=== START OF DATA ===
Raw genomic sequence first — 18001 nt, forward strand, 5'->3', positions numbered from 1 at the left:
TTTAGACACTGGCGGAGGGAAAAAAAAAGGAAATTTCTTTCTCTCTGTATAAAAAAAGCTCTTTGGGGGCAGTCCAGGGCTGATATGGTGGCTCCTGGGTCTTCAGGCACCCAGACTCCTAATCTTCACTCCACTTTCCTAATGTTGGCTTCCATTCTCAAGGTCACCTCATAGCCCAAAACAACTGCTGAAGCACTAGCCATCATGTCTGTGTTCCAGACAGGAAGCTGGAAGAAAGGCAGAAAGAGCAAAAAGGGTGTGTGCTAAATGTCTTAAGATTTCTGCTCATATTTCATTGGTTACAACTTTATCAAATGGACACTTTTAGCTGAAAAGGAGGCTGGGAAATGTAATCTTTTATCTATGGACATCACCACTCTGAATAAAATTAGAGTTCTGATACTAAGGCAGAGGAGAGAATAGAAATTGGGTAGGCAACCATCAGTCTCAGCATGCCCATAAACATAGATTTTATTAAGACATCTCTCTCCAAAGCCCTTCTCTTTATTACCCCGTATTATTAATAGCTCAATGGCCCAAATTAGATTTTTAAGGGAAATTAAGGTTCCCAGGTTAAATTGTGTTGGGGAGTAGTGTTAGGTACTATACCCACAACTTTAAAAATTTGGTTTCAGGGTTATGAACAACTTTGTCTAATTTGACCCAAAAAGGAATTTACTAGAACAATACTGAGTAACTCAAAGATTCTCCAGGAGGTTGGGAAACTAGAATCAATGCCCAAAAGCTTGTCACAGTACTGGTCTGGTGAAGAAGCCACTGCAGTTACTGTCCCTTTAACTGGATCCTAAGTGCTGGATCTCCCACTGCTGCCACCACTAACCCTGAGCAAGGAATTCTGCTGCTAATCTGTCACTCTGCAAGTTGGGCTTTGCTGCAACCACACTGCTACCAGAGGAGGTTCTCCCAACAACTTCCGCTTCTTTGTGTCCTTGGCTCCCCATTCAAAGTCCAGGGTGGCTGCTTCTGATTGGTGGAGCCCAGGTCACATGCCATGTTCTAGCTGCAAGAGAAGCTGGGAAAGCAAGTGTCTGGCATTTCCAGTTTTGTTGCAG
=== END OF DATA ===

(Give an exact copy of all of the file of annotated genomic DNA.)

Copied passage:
Raw genomic sequence first — 18001 nt, forward strand, 5'->3', positions numbered from 1 at the left:
TTTAGACACTGGCGGAGGGAAAAAAAAAGGAAATTTCTTTCTCTCTGTATAAAAAAAGCTCTTTGGGGGCAGTCCAGGGCTGATATGGTGGCTCCTGGGTCTTCAGGCACCCAGACTCCTAATCTTCACTCCACTTTCCTAATGTTGGCTTCCATTCTCAAGGTCACCTCATAGCCCAAAACAACTGCTGAAGCACTAGCCATCATGTCTGTGTTCCAGACAGGAAGCTGGAAGAAAGGCAGAAAGAGCAAAAAGGGTGTGTGCTAAATGTCTTAAGATTTCTGCTCATATTTCATTGGTTACAACTTTATCAAATGGACACTTTTAGCTGAAAAGGAGGCTGGGAAATGTAATCTTTTATCTATGGACATCACCACTCTGAATAAAATTAGAGTTCTGATACTAAGGCAGAGGAGAGAATAGAAATTGGGTAGGCAACCATCAGTCTCAGCATGCCCATAAACATAGATTTTATTAAGACATCTCTCTCCAAAGCCCTTCTCTTTATTACCCCGTATTATTAATAGCTCAATGGCCCAAATTAGATTTTTAAGGGAAATTAAGGTTCCCAGGTTAAATTGTGTTGGGGAGTAGTGTTAGGTACTATACCCACAACTTTAAAAATTTGGTTTCAGGGTTATGAACAACTTTGTCTAATTTGACCCAAAAAGGAATTTACTAGAACAATACTGAGTAACTCAAAGATTCTCCAGGAGGTTGGGAAACTAGAATCAATGCCCAAAAGCTTGTCACAGTACTGGTCTGGTGAAGAAGCCACTGCAGTTACTGTCCCTTTAACTGGATCCTAAGTGCTGGATCTCCCACTGCTGCCACCACTAACCCTGAGCAAGGAATTCTGCTGCTAATCTGTCACTCTGCAAGTTGGGCTTTGCTGCAACCACACTGCTACCAGAGGAGGTTCTCCCAACAACTTCCGCTTCTTTGTGTCCTTGGCTCCCCATTCAAAGTCCAGGGTGGCTGCTTCTGATTGGTGGAGCCCAGGTCACATGCCATGTTCTAGCTGCAAGAGAAGCTGGGAAAGCAAGTGTCTGGCATTTCCAGTTTTGTTGCAG